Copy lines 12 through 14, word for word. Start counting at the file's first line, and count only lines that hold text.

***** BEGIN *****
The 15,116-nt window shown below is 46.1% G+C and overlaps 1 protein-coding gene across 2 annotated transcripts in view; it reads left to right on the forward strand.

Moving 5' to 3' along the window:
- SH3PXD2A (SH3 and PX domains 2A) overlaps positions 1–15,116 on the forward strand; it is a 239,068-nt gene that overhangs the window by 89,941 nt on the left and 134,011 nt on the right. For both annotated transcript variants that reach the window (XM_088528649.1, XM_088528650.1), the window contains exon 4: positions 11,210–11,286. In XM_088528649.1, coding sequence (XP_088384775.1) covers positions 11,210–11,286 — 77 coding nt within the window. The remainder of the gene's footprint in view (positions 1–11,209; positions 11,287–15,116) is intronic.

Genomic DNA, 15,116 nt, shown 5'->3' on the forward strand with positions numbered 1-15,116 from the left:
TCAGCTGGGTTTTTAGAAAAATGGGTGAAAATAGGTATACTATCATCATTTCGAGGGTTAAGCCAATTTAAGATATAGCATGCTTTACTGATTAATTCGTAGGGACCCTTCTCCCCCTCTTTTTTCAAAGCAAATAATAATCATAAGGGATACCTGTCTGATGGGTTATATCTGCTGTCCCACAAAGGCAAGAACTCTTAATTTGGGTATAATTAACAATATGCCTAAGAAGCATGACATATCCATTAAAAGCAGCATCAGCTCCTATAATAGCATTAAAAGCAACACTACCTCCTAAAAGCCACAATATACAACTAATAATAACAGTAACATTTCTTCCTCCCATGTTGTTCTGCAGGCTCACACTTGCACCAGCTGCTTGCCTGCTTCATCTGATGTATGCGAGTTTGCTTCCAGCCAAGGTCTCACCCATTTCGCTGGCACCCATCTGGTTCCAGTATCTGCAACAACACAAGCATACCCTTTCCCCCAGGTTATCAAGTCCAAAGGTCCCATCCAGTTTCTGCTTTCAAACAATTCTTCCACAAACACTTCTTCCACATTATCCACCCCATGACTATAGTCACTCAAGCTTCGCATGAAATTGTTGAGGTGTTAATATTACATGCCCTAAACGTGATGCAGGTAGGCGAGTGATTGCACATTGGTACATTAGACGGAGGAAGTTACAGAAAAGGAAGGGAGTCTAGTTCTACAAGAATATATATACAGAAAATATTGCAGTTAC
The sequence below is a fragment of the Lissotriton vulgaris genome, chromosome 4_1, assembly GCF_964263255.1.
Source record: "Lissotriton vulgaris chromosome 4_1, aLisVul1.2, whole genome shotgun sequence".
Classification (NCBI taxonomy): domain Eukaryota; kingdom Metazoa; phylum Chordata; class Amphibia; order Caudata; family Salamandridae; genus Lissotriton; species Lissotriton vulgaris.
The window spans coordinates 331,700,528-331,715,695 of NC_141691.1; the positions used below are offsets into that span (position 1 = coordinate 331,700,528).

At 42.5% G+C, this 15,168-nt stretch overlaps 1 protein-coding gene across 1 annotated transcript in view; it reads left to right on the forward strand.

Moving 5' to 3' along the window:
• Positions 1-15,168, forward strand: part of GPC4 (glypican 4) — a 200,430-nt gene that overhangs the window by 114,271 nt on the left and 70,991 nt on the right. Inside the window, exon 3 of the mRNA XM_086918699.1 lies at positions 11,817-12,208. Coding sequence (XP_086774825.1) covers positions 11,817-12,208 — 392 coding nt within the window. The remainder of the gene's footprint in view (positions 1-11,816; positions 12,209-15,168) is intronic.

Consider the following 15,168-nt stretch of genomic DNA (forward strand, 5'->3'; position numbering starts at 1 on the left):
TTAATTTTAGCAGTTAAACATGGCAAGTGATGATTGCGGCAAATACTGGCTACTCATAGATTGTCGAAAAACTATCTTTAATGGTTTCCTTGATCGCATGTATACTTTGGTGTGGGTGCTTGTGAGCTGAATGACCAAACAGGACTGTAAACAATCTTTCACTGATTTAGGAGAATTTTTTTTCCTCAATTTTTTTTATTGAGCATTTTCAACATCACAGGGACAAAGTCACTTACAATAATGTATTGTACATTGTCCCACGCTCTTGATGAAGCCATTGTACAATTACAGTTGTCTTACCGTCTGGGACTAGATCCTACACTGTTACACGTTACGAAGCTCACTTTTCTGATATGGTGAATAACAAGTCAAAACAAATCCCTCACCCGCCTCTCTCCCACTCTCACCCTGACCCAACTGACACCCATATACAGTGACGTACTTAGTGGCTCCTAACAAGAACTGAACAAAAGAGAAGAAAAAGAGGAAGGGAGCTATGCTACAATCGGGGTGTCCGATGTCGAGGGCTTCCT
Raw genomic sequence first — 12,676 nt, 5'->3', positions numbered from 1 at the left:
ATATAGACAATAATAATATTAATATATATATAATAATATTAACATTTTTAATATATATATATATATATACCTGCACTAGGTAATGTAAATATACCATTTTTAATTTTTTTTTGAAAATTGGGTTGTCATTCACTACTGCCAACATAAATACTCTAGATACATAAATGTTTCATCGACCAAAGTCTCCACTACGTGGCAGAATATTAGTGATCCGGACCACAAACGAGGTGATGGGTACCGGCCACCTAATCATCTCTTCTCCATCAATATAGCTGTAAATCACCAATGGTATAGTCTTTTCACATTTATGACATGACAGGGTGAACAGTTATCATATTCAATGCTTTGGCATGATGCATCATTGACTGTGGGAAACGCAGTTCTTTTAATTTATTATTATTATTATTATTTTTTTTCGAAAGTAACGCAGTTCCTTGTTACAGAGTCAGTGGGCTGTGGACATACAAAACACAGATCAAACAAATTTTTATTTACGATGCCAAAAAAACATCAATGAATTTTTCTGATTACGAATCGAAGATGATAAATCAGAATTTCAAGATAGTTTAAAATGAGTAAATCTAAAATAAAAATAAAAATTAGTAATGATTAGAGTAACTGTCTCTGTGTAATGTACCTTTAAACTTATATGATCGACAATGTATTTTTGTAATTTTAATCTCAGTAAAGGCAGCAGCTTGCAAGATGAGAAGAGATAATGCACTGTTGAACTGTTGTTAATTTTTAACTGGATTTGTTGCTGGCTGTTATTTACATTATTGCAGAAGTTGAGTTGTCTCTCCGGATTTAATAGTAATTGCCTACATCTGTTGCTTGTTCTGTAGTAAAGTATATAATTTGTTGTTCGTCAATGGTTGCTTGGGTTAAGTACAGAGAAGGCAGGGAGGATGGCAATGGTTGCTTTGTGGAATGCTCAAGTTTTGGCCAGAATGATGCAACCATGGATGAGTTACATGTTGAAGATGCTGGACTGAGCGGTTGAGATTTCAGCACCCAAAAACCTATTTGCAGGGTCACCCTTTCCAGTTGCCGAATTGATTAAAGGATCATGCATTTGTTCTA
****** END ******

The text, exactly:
• Positions 1-15,168, forward strand: part of GPC4 (glypican 4) — a 200,430-nt gene that overhangs the window by 114,271 nt on the left and 70,991 nt on the right. Inside the window, exon 3 of the mRNA XM_086918699.1 lies at positions 11,817-12,208. Coding sequence (XP_086774825.1) covers positions 11,817-12,208 — 392 coding nt within the window. The remainder of the gene's footprint in view (positions 1-11,816; positions 12,209-15,168) is intronic.

Consider the following 15,168-nt stretch of genomic DNA (forward strand, 5'->3'; position numbering starts at 1 on the left):
TTAATTTTAGCAGTTAAACATGGCAAGTGATGATTGCGGCAAATACTGGCTACTCATAGATTGTCGAAAAACTATCTTTAATGGTTTCCTTGATCGCATGTATACTTTGGTGTGGGTGCTTGTGAGCTGAATGACCAAACAGGACTGTAAACAATCTTTCACTGATTTAGGAGAATTTTTTTTCCTCAATTTTTTTTATTGAGCATTTTCAACATCACAGGGACAAAGTCACTTACAATAATGTATTGTACATTGTCCCACGCTCTTGATGAAGCCATTGTACAATTACAGTTGTCTTACCGTCTGGGACTAGATCCTACACTGTTACACGTTACGAAGCTCACTTTTCTGATATGGTGAATAACAAGTCAAAACAAATCCCTCACCCGCCTCTCTCCCACTCTCACCCTGACCCAACTGACACCCATATACAGTGACGTACTTAGTGGCTCCTAACAAGAACTGAACAAAAGAGAAGAAAAAGAGGAAGGGAGCTATGCTACAATCGGGGTGTCCGATGTCGAGGGCTTCCT